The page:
Millennials who have their entire life in front of them, usually have the zeal of being independent, setting on their own financial choices, and so forth. In the fervour, many young investors miss out on managing bad choices. In the present economic situation, inflation erodes the value of your money over a stretch of time if it is not invested wisely. Having said that, it is usually a dilemma for investors to choose the right financial window and get started with their money making process. This is where we need to acquaint ourselves with wise money management and investment practices that will help an individual to set a firm foundation for a smooth financial future.
In the recent episode of MentorED – a LIVE Workshop Series by Dutch Uncles, the esteemed speaker, Ms. Shweta Jain enlightened the audience who joined LIVE from across four platforms – LinkedIn, YouTube, Twitter, and Facebook – about the good money habits to start our investment journey with and shared some money management strategies as well. Ms. Shweta Jain, Author and Founder of Investography Pvt. Ltd. is a Certified Financial Planner who shares a passion for providing financial literacy to new and existing investors. With an experience of more than 16 years in the financial planning, research, and client services arena, Ms. Jain has conducted 1000+ workshops for more than 35,000 individuals and advisors for corporations like Google, HP, Accenture, JP Morgan, JC Penney, HPCL, etc.
In brief the session had the following takeaways:
- Saving versus Investing – How inflation impacts portfolios
- Insurance – How it is treated as a stepchild
- Starting early versus starting late
- How compounding works and why don’t we make money on our money
Do not save what is left after spending, but spend what is left after saving
- Warren Buffett
Good Money Habits
What do you answer when someone asks you about your well-being? We generally say we are fine or we are doing okay or not so good, if we have any problems, right? Similarly, being financially well is equally important and one should not hide or shy away from seeking help. The foundation for being financially well comes with habits. A habit is something that makes or breaks your future. So when it comes to financial matters everything boils down to what you want out of life and what are the milestones you want to achieve.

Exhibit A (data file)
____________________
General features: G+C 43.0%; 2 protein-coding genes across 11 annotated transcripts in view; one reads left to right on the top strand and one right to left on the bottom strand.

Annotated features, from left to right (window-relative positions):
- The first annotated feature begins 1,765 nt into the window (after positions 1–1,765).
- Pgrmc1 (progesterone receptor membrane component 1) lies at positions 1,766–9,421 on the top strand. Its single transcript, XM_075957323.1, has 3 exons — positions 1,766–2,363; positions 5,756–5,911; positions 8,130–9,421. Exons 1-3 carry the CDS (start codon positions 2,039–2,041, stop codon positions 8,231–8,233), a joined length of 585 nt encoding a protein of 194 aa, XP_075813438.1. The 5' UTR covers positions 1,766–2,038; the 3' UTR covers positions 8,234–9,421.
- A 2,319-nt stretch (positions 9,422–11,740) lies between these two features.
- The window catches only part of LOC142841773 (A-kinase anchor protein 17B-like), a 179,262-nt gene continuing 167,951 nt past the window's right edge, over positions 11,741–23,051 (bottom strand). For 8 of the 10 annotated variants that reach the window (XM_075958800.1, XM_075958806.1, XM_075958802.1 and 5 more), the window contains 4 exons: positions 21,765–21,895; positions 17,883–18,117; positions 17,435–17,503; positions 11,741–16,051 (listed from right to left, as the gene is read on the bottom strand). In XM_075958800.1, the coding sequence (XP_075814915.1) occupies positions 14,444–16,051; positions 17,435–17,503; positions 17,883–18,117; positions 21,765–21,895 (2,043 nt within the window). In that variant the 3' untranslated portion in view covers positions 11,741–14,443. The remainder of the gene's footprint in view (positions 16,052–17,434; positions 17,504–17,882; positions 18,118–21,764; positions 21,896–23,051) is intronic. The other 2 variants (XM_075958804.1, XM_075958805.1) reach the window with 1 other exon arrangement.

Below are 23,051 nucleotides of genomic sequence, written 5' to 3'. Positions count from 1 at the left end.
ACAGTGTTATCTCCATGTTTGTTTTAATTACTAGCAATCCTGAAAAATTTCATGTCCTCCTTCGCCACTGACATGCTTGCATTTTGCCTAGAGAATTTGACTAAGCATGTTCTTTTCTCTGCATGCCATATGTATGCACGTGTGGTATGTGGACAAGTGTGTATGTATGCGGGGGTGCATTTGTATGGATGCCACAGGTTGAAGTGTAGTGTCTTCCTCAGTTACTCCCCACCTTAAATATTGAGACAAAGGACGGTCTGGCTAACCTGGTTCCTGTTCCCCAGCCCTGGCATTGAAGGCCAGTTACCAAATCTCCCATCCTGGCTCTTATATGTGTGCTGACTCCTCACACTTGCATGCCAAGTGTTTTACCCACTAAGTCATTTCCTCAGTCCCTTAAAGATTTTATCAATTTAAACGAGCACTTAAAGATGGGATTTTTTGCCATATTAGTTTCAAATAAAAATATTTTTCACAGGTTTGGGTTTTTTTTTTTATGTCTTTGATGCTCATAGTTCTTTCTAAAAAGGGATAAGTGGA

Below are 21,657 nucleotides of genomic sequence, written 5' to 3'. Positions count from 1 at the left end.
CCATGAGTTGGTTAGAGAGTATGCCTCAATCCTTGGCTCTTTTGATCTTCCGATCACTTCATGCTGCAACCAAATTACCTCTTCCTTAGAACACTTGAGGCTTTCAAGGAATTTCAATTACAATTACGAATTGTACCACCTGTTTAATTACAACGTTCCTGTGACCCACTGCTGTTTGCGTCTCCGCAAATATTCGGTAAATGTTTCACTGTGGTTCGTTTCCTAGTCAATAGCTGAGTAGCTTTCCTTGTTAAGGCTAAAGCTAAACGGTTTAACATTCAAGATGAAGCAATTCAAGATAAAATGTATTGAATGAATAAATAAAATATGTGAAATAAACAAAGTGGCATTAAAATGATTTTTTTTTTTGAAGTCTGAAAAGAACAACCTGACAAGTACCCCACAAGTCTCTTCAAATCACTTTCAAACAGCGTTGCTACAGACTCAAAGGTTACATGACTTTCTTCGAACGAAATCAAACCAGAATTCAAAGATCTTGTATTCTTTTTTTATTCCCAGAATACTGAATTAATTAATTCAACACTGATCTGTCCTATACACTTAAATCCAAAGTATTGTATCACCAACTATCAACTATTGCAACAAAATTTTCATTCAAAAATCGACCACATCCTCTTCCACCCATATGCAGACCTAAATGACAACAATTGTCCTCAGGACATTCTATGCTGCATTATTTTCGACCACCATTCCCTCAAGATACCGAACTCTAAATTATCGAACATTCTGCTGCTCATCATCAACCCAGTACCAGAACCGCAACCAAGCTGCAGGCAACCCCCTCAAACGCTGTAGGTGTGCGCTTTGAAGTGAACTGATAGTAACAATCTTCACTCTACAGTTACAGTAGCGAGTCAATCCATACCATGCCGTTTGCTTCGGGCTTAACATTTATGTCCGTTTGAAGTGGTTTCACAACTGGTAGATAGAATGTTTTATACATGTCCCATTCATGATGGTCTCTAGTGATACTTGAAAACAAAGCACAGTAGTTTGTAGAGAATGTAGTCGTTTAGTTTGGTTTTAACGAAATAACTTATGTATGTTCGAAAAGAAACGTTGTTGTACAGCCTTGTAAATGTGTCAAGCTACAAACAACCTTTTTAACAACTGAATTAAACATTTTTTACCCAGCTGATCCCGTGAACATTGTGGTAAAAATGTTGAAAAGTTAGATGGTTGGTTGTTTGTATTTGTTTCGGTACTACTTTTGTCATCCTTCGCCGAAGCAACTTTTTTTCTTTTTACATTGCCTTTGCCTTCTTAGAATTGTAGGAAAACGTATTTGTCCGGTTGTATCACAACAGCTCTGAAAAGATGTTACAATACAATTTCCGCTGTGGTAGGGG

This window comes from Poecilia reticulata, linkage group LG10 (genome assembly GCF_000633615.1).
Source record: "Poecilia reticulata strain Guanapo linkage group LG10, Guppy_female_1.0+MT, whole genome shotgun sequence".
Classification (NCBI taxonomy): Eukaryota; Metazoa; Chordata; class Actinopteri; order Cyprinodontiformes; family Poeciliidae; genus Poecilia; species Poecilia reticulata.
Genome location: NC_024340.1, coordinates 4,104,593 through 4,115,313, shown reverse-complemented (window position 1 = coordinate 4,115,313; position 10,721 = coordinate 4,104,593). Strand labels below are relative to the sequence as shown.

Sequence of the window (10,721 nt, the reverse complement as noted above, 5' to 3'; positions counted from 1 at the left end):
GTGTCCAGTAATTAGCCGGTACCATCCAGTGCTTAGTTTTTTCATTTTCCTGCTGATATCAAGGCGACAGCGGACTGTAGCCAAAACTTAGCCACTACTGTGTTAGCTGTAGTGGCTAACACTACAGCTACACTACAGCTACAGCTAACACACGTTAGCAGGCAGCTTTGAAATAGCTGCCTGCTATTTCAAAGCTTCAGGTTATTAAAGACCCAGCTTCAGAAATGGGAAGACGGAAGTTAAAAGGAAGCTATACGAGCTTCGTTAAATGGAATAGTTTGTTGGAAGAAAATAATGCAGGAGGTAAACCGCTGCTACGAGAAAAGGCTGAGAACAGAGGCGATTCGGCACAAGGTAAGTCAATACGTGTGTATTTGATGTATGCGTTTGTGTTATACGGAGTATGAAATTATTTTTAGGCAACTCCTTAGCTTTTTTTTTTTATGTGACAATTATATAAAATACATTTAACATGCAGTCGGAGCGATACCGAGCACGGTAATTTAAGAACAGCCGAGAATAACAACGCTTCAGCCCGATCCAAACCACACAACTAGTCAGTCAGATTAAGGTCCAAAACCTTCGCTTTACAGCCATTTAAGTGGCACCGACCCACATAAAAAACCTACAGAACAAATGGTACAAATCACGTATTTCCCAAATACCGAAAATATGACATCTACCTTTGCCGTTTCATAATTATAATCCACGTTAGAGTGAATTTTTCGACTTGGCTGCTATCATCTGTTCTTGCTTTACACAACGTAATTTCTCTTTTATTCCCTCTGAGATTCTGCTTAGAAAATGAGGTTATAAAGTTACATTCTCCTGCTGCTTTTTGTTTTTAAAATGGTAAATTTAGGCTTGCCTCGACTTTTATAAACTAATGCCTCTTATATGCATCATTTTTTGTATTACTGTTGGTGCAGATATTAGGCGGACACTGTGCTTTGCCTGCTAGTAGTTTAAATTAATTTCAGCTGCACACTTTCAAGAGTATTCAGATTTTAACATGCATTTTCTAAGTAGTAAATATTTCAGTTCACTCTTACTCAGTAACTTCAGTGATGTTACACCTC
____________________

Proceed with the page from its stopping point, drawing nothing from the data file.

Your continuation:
Elaborating the concept of having good financial habits, Ms. Jain further mentioned in the session about the meaning of being financially independent, how insurance can be a gateway to a safer life, clarity regarding the savings and investments and the basic good habits that one should follow. Talking about financial independence, Ms. Jain gave few examples about what financial freedom meant to different people. It was surprising to know that everybody might have invested in the same stock but what they want out of those investments is different. This is because when we assign meanings to all these investments, the time frame is clear and one can map out their journey correctly. Once you know what financial independence means to you, you will automatically come to know what to do with your money.
Coming to the topic of insurance, it is divided into three categories: Life insurance, Health insurance, and Critical insurance. Ms. Jain claimed that insurance is her top most priority as it protects not only the individual but also their loved ones. The risks here are totally different from the risks in equity. Life insurance gives you the promise of protecting your family when you are not around anymore. Basically, if you have a sum of money today, your life or your family’s future is protected. If you are hospitalised you get health insurance and if you are recovering from a life threatening illness, a critical illness policy will help you sail through that time.